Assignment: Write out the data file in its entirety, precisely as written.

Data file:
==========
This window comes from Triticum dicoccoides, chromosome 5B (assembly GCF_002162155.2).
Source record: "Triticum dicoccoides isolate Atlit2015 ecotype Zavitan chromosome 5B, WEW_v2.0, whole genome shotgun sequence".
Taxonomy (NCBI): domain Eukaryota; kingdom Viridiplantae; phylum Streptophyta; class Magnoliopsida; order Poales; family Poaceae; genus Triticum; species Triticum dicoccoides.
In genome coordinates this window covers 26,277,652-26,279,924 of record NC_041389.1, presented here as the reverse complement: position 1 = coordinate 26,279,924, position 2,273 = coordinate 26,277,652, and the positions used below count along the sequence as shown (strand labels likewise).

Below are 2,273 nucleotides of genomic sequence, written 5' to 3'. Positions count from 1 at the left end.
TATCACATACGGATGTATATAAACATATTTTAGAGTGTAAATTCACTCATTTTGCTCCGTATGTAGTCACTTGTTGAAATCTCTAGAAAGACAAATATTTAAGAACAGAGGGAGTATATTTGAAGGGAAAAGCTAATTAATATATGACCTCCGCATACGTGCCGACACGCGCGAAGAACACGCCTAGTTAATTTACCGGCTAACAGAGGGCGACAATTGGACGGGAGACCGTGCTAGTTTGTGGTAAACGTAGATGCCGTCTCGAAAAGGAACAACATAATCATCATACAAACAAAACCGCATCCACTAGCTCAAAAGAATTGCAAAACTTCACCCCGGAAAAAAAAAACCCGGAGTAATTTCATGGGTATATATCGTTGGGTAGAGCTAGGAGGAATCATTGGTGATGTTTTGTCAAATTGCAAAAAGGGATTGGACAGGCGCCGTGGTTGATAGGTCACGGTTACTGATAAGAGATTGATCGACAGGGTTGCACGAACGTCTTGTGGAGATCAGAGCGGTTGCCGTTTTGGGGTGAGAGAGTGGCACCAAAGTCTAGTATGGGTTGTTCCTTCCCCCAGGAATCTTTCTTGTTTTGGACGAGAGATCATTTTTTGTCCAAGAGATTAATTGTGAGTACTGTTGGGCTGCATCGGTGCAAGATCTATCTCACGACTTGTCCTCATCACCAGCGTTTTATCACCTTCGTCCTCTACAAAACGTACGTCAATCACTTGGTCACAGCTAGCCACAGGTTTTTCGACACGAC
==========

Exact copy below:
This window comes from Triticum dicoccoides, chromosome 5B (assembly GCF_002162155.2).
Source record: "Triticum dicoccoides isolate Atlit2015 ecotype Zavitan chromosome 5B, WEW_v2.0, whole genome shotgun sequence".
Taxonomy (NCBI): domain Eukaryota; kingdom Viridiplantae; phylum Streptophyta; class Magnoliopsida; order Poales; family Poaceae; genus Triticum; species Triticum dicoccoides.
In genome coordinates this window covers 26,277,652-26,279,924 of record NC_041389.1, presented here as the reverse complement: position 1 = coordinate 26,279,924, position 2,273 = coordinate 26,277,652, and the positions used below count along the sequence as shown (strand labels likewise).

Below are 2,273 nucleotides of genomic sequence, written 5' to 3'. Positions count from 1 at the left end.
TATCACATACGGATGTATATAAACATATTTTAGAGTGTAAATTCACTCATTTTGCTCCGTATGTAGTCACTTGTTGAAATCTCTAGAAAGACAAATATTTAAGAACAGAGGGAGTATATTTGAAGGGAAAAGCTAATTAATATATGACCTCCGCATACGTGCCGACACGCGCGAAGAACACGCCTAGTTAATTTACCGGCTAACAGAGGGCGACAATTGGACGGGAGACCGTGCTAGTTTGTGGTAAACGTAGATGCCGTCTCGAAAAGGAACAACATAATCATCATACAAACAAAACCGCATCCACTAGCTCAAAAGAATTGCAAAACTTCACCCCGGAAAAAAAAAACCCGGAGTAATTTCATGGGTATATATCGTTGGGTAGAGCTAGGAGGAATCATTGGTGATGTTTTGTCAAATTGCAAAAAGGGATTGGACAGGCGCCGTGGTTGATAGGTCACGGTTACTGATAAGAGATTGATCGACAGGGTTGCACGAACGTCTTGTGGAGATCAGAGCGGTTGCCGTTTTGGGGTGAGAGAGTGGCACCAAAGTCTAGTATGGGTTGTTCCTTCCCCCAGGAATCTTTCTTGTTTTGGACGAGAGATCATTTTTTGTCCAAGAGATTAATTGTGAGTACTGTTGGGCTGCATCGGTGCAAGATCTATCTCACGACTTGTCCTCATCACCAGCGTTTTATCACCTTCGTCCTCTACAAAACGTACGTCAATCACTTGGTCACAGCTAGCCACAGGTTTTTCGACACGAC